Optical fiber cable

- Silixa Ltd.

Embodiments of the present invention provide a cable for optical fiber sensing applications formed from fiber wound around a cable core. A protective layer is then preferably placed over the top of the wound fiber, to protect the fiber, and to help keep it in place on the cable core. The cable core is preferably of a diameter to allow bend-insensitive fiber to be wound thereon with low bending losses. The effect of winding the fiber onto the cable core means that the longitudinal sensing resolution of the resulting cable is higher than simple straight fiber, when the cable is used with an optical fiber sensing system such as a DAS or DTS system. The achieved resolution for the resulting cable is a function of the fiber winding diameter and pitch, with a larger diameter and reduced winding pitch giving a higher longitudinal sensing resolution.

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Description
CROSS-REFERENCE TO RELATED APPLICATIONS

This application claims priority under 35 U.S.C. § 371 to Patent Cooperation Treaty Application No. PCT/GB2014/053100, filed Oct. 15, 2014, which claims priority to GB Application No. 1318254.8, filed Oct. 15, 2013, the entire contents of which are incorporated herein by reference.

TECHNICAL FIELD

The present invention relates to a cable formed from wound optical fiber. The cable is particularly useful for optical fiber sensing purposes, for example with a distributed acoustic sensor (DAS) system, or distributed temperature sensor (DTS) systems. In particular the spatial sensing resolution of such a system will typically be increased by using such a cable. Furthermore the cable can be used for enhanced measurements such as distributed flow and seismic profiling.

BACKGROUND TO THE INVENTION AND PRIOR ART

Distributed acoustic sensor (DAS) systems and distributed temperature sensor (DTS) systems are known in the art. Both DAS and DTS systems are commercially available from the present applicant, amongst others, referred to as the Silixa iDAS system, and the Silixa Ultima DTS system. Further details of both systems were available before the priority date at http://www.silixa.com/technology/idas/, and http://www.silixa.com/technology/its/. In addition, further technical details of the operation of the Silixa iDAS system can be found in our earlier patent applications WO2010/136809 and WO2010/136810, any details of which that are necessary for understanding the present invention being incorporated herein by reference.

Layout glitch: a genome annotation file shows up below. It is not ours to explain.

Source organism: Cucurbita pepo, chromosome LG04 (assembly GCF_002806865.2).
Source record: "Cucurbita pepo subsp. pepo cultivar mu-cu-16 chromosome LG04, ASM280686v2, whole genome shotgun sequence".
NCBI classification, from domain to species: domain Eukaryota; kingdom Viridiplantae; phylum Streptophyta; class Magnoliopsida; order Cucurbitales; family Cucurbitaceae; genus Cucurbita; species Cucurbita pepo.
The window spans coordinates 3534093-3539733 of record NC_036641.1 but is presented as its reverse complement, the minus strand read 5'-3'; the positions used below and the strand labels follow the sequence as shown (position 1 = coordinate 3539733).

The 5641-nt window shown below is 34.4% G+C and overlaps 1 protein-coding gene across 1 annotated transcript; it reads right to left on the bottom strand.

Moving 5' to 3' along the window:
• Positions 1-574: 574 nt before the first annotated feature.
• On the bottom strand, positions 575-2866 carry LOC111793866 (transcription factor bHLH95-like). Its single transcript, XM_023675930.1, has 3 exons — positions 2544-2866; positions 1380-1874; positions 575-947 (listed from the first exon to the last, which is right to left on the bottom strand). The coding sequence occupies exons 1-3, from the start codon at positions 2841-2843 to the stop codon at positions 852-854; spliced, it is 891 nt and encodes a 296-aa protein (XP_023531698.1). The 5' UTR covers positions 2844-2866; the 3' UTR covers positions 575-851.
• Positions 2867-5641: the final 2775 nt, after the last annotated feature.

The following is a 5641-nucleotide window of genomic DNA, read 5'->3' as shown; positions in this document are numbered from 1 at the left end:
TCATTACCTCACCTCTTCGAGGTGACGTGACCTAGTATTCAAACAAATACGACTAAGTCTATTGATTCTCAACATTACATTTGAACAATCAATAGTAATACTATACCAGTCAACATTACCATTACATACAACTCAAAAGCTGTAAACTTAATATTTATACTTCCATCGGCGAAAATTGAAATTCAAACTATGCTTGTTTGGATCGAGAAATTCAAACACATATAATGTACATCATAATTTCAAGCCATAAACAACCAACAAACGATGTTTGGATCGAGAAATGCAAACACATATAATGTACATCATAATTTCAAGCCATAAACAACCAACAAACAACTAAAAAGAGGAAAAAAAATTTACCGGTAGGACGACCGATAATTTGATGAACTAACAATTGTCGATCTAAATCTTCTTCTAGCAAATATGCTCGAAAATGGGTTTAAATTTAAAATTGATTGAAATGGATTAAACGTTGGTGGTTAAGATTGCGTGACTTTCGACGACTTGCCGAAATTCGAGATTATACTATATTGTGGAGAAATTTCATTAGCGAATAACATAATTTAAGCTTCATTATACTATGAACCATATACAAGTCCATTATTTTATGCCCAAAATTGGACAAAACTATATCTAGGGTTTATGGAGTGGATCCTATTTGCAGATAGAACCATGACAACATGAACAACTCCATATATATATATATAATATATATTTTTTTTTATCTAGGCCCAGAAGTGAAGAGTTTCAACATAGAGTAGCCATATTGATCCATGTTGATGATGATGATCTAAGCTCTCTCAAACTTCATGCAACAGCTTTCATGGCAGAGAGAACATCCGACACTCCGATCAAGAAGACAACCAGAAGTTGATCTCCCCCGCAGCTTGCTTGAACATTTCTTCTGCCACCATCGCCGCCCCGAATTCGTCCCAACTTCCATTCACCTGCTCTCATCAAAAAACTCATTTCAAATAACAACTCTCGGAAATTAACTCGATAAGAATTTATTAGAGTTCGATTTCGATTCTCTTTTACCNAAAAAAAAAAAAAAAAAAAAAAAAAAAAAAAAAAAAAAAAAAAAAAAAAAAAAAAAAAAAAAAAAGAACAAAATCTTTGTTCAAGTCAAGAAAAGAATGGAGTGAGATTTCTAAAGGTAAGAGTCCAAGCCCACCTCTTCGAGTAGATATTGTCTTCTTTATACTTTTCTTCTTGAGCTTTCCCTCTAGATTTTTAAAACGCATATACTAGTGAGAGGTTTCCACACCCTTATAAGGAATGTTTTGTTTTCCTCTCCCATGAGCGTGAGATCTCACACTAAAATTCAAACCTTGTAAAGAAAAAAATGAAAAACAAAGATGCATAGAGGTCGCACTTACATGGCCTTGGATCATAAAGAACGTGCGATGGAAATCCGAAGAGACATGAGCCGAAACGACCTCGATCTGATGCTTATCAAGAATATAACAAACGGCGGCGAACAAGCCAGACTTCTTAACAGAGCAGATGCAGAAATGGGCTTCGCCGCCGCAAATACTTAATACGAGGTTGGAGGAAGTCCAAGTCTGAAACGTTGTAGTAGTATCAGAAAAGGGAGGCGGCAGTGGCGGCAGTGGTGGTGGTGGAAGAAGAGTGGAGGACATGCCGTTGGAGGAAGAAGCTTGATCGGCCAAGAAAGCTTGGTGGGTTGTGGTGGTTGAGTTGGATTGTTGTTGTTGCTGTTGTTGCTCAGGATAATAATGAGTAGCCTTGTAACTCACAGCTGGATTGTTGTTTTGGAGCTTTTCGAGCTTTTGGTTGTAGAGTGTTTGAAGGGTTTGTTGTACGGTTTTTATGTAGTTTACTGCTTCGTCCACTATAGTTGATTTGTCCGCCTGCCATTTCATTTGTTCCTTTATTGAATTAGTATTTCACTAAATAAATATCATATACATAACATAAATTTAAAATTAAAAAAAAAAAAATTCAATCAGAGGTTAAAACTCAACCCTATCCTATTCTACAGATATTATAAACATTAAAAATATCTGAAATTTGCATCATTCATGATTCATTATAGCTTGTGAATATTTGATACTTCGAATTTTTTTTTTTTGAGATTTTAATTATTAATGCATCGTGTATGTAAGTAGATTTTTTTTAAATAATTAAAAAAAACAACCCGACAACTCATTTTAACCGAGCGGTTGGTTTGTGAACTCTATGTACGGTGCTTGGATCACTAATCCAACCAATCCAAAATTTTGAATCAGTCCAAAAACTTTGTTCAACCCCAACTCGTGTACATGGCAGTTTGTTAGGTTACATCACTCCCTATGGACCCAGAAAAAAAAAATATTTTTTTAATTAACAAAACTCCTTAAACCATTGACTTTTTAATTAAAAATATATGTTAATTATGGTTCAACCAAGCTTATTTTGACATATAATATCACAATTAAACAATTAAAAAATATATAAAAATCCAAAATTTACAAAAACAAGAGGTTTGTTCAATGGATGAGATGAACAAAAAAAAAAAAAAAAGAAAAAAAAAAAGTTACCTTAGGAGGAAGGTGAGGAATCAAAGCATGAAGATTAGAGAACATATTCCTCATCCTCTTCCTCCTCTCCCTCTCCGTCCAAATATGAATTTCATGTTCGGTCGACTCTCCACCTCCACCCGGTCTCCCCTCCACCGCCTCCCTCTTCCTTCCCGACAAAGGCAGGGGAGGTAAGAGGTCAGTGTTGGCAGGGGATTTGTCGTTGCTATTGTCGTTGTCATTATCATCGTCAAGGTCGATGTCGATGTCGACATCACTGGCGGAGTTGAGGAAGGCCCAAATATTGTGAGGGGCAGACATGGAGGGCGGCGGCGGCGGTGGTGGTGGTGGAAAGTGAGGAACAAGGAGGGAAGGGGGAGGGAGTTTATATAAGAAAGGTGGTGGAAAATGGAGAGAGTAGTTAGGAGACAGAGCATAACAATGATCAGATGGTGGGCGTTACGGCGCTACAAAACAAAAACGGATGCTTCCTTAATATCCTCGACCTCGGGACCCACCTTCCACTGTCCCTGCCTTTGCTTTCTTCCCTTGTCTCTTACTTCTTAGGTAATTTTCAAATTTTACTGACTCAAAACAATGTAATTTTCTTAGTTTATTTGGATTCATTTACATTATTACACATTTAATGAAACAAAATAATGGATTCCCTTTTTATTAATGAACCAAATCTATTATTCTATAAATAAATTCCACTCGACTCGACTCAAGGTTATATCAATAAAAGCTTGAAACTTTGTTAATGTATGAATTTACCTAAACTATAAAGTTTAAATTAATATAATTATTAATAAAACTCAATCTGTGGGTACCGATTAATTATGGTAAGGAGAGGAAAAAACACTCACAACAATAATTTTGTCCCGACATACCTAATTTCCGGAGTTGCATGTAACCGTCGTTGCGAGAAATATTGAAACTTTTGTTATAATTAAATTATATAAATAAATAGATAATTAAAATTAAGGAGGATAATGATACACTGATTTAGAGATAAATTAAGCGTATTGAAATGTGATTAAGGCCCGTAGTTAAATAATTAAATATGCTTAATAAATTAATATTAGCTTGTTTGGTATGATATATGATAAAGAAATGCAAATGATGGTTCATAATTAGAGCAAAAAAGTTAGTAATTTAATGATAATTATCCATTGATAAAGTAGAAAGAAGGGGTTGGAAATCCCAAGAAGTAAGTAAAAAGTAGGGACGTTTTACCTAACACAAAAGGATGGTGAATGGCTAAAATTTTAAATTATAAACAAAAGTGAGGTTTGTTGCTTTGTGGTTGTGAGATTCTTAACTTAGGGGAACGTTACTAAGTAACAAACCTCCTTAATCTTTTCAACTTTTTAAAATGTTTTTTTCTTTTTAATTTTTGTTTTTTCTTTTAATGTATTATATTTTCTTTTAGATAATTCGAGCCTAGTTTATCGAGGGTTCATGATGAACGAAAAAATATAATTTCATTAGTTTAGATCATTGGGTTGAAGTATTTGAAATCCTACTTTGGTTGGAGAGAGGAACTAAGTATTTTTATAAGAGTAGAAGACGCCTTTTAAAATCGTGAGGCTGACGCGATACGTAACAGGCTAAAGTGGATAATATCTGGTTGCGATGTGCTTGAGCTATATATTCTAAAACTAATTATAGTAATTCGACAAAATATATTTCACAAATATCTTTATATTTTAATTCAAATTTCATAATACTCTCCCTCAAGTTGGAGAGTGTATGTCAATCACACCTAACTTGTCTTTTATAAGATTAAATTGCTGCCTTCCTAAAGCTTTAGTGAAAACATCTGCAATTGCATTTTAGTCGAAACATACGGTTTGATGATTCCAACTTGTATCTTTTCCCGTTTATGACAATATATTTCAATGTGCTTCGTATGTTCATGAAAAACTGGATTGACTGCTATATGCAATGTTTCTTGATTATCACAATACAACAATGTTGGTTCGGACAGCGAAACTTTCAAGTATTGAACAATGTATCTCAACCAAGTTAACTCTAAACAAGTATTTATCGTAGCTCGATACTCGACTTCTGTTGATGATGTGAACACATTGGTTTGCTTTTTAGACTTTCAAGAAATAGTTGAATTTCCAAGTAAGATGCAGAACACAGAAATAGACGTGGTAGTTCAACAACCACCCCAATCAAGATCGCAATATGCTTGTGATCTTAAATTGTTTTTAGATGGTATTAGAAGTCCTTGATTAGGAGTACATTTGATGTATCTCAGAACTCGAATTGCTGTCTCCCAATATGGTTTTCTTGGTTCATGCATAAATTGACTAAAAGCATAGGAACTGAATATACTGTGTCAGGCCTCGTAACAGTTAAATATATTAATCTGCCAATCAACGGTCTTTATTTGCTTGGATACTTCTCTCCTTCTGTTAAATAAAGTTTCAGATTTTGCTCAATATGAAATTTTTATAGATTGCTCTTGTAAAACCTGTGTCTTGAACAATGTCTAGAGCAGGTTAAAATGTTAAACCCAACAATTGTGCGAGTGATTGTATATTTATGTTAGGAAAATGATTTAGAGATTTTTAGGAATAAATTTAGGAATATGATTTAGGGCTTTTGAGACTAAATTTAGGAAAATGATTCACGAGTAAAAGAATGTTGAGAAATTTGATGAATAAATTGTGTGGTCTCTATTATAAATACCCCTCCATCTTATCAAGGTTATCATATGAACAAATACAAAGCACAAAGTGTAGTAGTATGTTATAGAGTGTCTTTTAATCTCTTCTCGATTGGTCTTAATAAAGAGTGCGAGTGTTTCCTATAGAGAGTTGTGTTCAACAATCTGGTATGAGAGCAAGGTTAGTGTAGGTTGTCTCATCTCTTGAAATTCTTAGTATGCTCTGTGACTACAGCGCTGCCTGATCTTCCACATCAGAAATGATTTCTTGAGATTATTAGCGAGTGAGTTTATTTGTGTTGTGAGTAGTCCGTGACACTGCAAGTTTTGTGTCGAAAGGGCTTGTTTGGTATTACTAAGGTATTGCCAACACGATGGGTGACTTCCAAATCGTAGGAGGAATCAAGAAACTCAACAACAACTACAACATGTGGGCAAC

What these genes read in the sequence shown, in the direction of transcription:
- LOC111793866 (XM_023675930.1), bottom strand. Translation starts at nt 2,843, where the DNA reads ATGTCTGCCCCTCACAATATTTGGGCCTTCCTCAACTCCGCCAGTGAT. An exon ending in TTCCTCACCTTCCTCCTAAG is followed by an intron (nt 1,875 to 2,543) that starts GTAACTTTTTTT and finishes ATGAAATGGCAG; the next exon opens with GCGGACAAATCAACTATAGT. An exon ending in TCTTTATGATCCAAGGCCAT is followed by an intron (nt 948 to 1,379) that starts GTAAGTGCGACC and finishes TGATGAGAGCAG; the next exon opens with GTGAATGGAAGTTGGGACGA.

The acoustic sensing and the dynamic strain spatial resolution of the known Silixa iDAS system is of the order of 1 m-5 m, in that a separate acoustic signal can be resolved for every 1 m-5 m or so of fiber. Thus, such a DAS provides the equivalent sensing capacity as if an array of synchronised microphones were to be placed approximately at every 1 m-5 m intervals. Whilst presently providing class-leading performance that is suitable for many applications, in some potential applications it would be beneficial if even higher spatial resolution could be provided, for example of 5 cm to 50 cm, or even measured in mm.

One known technique for trying to improve the spatial sensing resolution is illustrated in FIG. 17 of WO2010/136810. Here, an optical fibre sensor is being used to monitor a pipeline, and the fibre is installed running along the pipe. In order to try and improve the spatial resolution of the sensor at certain points along the pipe, the fibre has in places been helically wrapped around the actual pipe to be monitored. The effect of this is that, because the DAS system can effectively resolve an individual acoustic sensing point say approximately every 5 m along the length of the fibre (although in some cases resolution can be as high as 1 m), because the fibre is wrapped around the pipe, the sensing resolution in the direction along the pipe is substantially increased, essentially by a factor dependent on the circumference of the pipe. For example, as a simple example, assume the circumference of the pipe was also 5 m, then there would be an effective acoustic sensor measurement taken for substantially every turn around the pipe. The longitudinal sensor resolution along the pipe is therefore increased to the pitch of the helical winding of the fiber around the pipe. As another example assume the circumference of the pipe is 10 cm and we wrapped the fibre sensor around the pipe multiple turns, then there would be an effective acoustic sensor measurement taken for substantially every 5 cm to 50 cm section of pipes. In addition, the acoustic and dynamic strain sensitivity of fibre is enhanced for flow and seismic measurements in the wrapped section.

Such a solution is acceptable in some scenarios, for example where a section of the fibre can be directly wrapped around a section of a pipe or flow lines. However, it is more desirable and in some scenarios, such as wellbore installations, for the fiber to be simply laid within or next to the object or area to be monitored. Moreover, physically winding the fiber around the object to be monitored may not be possible, or be prohibitively expensive.